The popular online social networking site MySpace is entering the news business with a feature that lets its users determine what items other members see.
MySpace News brings to a much larger audience the user-recommendation capabilities already available through Digg and Time Warner Inc.'s Netscape. It also marks the site's further inroads into becoming an Internet portal akin to Yahoo Inc. and others.
Unlike Digg and Netscape, which rely heavily on user submissions, MySpace will also scan thousands of Web journals and news sites and group results by categories such as sports and politics. MySpace will go further than Google Inc.'s news offering by letting users vote on items, helping to determine what makes the front or section pages.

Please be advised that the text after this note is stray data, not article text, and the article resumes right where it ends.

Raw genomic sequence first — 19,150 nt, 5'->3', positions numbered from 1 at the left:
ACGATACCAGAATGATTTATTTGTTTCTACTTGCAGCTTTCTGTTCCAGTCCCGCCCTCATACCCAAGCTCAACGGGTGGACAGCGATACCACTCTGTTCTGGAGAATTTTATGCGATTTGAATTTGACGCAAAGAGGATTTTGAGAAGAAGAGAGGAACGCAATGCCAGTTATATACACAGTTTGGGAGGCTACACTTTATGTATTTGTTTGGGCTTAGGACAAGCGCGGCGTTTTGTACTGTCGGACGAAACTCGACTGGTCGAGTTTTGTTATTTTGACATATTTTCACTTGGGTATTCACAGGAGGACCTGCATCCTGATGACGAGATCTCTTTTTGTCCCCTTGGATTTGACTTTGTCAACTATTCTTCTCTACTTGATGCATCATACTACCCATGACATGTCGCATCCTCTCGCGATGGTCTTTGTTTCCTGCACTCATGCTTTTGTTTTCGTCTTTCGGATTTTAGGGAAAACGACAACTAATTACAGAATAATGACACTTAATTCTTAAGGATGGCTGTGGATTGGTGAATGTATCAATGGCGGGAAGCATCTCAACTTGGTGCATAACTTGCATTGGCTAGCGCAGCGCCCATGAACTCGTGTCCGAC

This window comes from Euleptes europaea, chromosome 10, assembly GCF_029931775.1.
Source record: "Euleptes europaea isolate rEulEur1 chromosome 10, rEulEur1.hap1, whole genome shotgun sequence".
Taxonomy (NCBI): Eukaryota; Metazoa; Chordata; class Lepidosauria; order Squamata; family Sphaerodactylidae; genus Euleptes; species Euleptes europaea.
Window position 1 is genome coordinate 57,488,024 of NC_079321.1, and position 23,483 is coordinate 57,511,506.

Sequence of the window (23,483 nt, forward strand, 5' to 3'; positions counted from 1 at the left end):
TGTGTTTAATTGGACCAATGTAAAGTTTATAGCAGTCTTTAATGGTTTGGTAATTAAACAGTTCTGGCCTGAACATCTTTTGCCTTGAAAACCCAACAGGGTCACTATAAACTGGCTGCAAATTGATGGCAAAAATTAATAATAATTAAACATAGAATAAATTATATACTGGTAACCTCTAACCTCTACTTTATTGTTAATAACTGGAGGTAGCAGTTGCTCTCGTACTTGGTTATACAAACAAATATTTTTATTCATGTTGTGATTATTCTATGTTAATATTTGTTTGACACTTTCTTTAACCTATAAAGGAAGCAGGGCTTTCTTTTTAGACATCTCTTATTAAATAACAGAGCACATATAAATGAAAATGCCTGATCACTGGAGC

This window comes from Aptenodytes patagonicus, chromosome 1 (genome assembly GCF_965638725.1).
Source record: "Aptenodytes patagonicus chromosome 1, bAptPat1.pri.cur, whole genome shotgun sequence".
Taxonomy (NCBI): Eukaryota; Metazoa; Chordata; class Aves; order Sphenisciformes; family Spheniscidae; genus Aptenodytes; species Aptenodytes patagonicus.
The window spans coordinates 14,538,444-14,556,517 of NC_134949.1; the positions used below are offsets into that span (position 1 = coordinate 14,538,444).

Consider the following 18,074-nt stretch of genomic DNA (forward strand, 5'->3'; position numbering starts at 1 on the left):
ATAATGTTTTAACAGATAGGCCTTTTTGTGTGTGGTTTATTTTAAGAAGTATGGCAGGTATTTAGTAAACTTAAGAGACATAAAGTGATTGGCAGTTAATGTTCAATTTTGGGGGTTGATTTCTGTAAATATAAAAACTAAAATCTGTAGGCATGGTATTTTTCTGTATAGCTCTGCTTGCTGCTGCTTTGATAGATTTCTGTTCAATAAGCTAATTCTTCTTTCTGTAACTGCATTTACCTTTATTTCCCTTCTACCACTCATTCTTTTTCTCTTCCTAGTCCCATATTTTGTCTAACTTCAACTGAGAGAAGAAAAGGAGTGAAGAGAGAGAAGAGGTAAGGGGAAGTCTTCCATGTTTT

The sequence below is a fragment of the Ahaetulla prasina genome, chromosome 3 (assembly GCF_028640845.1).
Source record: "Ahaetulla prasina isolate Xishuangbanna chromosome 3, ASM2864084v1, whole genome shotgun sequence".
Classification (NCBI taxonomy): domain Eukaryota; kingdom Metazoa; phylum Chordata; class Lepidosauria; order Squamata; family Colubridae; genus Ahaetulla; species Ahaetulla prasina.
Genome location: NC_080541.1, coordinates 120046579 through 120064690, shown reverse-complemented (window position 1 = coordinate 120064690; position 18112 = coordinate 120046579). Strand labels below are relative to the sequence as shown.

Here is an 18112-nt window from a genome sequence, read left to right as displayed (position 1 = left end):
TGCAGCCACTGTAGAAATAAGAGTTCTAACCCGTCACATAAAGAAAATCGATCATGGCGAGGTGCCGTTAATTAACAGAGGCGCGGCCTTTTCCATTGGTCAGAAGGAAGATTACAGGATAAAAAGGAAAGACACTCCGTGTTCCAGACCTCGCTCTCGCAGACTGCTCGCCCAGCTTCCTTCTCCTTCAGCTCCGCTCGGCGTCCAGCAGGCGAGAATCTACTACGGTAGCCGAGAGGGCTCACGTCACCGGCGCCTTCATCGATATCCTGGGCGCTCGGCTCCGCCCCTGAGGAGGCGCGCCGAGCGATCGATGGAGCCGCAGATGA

As part of the service, MySpace will pull and display headlines from the outside news sites, a practice that contributed to legal challenges against Google. The search engine leader recently reached a settlement with Agence France-Presse and earlier with The Associated Press, although no lawsuit had been filed by the AP.
MySpace, like Google, would let publishers exclude their items from the site, said Dan Strauss, whose group helped develop the news service. He also said MySpace would be helping to drive traffic to the news sites, bringing MySpace readers who might not otherwise be visiting.
The feature, which was expected to debut Thursday as a "beta" test, uses technology developed by Newroo, which MySpace parent News Corp. bought last year. Strauss said items from News Corp., which owns the Fox network and other media outlets, won't get special treatment.
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